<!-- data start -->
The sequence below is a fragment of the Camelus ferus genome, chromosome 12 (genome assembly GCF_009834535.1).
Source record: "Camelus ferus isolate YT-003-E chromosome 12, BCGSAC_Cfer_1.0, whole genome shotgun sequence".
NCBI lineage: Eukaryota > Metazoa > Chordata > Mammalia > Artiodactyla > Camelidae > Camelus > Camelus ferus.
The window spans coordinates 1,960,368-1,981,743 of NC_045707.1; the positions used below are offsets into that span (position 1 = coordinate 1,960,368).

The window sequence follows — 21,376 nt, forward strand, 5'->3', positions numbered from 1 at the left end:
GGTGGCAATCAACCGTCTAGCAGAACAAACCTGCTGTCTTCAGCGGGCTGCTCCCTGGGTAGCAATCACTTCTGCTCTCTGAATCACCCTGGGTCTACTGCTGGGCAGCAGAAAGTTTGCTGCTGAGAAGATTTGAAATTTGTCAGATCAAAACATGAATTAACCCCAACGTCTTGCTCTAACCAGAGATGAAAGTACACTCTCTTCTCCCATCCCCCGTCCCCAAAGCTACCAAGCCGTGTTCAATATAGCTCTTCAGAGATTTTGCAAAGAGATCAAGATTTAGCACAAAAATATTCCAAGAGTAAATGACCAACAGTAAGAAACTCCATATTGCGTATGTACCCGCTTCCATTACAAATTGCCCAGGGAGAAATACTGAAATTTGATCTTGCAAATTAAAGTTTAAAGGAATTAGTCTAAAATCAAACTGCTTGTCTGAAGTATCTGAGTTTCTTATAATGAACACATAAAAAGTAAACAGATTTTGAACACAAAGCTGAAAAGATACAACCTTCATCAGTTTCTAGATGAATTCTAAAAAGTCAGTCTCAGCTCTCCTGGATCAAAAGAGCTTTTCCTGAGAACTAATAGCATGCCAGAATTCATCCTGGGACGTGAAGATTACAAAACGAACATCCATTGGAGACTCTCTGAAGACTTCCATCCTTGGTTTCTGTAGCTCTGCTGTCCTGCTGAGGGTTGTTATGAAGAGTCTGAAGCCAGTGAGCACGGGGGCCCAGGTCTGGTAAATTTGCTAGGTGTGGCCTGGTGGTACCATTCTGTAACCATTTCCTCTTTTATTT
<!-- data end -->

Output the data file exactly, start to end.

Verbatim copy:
The sequence below is a fragment of the Camelus ferus genome, chromosome 12 (genome assembly GCF_009834535.1).
Source record: "Camelus ferus isolate YT-003-E chromosome 12, BCGSAC_Cfer_1.0, whole genome shotgun sequence".
NCBI lineage: Eukaryota > Metazoa > Chordata > Mammalia > Artiodactyla > Camelidae > Camelus > Camelus ferus.
The window spans coordinates 1,960,368-1,981,743 of NC_045707.1; the positions used below are offsets into that span (position 1 = coordinate 1,960,368).

The window sequence follows — 21,376 nt, forward strand, 5'->3', positions numbered from 1 at the left end:
GGTGGCAATCAACCGTCTAGCAGAACAAACCTGCTGTCTTCAGCGGGCTGCTCCCTGGGTAGCAATCACTTCTGCTCTCTGAATCACCCTGGGTCTACTGCTGGGCAGCAGAAAGTTTGCTGCTGAGAAGATTTGAAATTTGTCAGATCAAAACATGAATTAACCCCAACGTCTTGCTCTAACCAGAGATGAAAGTACACTCTCTTCTCCCATCCCCCGTCCCCAAAGCTACCAAGCCGTGTTCAATATAGCTCTTCAGAGATTTTGCAAAGAGATCAAGATTTAGCACAAAAATATTCCAAGAGTAAATGACCAACAGTAAGAAACTCCATATTGCGTATGTACCCGCTTCCATTACAAATTGCCCAGGGAGAAATACTGAAATTTGATCTTGCAAATTAAAGTTTAAAGGAATTAGTCTAAAATCAAACTGCTTGTCTGAAGTATCTGAGTTTCTTATAATGAACACATAAAAAGTAAACAGATTTTGAACACAAAGCTGAAAAGATACAACCTTCATCAGTTTCTAGATGAATTCTAAAAAGTCAGTCTCAGCTCTCCTGGATCAAAAGAGCTTTTCCTGAGAACTAATAGCATGCCAGAATTCATCCTGGGACGTGAAGATTACAAAACGAACATCCATTGGAGACTCTCTGAAGACTTCCATCCTTGGTTTCTGTAGCTCTGCTGTCCTGCTGAGGGTTGTTATGAAGAGTCTGAAGCCAGTGAGCACGGGGGCCCAGGTCTGGTAAATTTGCTAGGTGTGGCCTGGTGGTACCATTCTGTAACCATTTCCTCTTTTATTT